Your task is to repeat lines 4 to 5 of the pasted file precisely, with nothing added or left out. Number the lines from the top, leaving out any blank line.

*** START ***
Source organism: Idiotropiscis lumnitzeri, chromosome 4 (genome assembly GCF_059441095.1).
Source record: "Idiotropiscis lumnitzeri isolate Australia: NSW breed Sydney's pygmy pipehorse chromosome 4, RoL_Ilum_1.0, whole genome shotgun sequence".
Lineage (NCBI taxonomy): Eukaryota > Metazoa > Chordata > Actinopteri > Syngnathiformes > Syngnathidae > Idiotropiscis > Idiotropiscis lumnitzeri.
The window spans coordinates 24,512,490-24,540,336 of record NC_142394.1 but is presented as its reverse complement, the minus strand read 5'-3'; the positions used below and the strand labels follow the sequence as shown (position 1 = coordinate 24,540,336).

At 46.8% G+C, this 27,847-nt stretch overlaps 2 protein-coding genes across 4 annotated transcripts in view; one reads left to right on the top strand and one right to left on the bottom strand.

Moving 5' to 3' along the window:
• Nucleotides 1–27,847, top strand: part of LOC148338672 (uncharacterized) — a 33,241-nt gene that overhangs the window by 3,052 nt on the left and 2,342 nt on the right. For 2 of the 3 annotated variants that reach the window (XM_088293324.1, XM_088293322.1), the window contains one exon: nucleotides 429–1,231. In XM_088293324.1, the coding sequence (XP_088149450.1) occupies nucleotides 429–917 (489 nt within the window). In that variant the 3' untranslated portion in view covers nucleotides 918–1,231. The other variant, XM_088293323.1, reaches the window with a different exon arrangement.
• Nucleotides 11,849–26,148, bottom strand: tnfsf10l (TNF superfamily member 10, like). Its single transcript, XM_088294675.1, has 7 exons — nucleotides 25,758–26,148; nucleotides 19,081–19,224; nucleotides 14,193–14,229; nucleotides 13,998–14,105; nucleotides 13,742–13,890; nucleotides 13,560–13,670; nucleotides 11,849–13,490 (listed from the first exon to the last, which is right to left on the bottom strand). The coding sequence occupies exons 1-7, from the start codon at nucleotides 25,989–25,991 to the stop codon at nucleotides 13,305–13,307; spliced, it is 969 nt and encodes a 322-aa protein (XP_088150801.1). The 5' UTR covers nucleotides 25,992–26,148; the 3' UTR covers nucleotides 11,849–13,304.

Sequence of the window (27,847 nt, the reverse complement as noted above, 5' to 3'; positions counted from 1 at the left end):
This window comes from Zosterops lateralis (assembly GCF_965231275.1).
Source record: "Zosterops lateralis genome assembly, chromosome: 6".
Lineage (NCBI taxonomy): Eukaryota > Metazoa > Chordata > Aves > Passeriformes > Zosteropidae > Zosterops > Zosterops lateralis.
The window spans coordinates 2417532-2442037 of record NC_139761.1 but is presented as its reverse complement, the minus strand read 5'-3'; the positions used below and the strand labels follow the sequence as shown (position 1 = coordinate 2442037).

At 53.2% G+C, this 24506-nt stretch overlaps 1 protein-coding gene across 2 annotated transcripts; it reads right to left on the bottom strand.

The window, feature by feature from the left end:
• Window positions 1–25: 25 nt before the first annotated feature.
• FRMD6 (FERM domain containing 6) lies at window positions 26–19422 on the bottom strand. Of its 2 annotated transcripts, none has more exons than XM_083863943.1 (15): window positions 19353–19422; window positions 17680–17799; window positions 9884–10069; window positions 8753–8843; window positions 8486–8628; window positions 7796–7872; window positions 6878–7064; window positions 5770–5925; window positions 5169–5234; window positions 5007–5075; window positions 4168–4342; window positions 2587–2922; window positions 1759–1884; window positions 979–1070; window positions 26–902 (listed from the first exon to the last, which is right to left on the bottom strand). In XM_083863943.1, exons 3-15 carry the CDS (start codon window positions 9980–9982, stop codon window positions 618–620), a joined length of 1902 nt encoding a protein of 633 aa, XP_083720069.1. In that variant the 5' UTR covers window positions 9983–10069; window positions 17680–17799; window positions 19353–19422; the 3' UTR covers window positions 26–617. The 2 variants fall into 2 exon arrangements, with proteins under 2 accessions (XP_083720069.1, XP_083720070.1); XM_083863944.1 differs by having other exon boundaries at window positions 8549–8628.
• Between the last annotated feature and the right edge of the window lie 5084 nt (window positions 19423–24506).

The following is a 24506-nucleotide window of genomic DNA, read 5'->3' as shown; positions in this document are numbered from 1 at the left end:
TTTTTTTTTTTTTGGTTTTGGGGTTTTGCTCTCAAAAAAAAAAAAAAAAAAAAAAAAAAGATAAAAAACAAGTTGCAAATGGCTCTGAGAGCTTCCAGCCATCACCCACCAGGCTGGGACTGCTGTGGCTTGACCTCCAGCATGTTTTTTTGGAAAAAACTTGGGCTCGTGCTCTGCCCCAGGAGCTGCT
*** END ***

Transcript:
The window spans coordinates 24,512,490-24,540,336 of record NC_142394.1 but is presented as its reverse complement, the minus strand read 5'-3'; the positions used below and the strand labels follow the sequence as shown (position 1 = coordinate 24,540,336).

At 46.8% G+C, this 27,847-nt stretch overlaps 2 protein-coding genes across 4 annotated transcripts in view; one reads left to right on the top strand and one right to left on the bottom strand.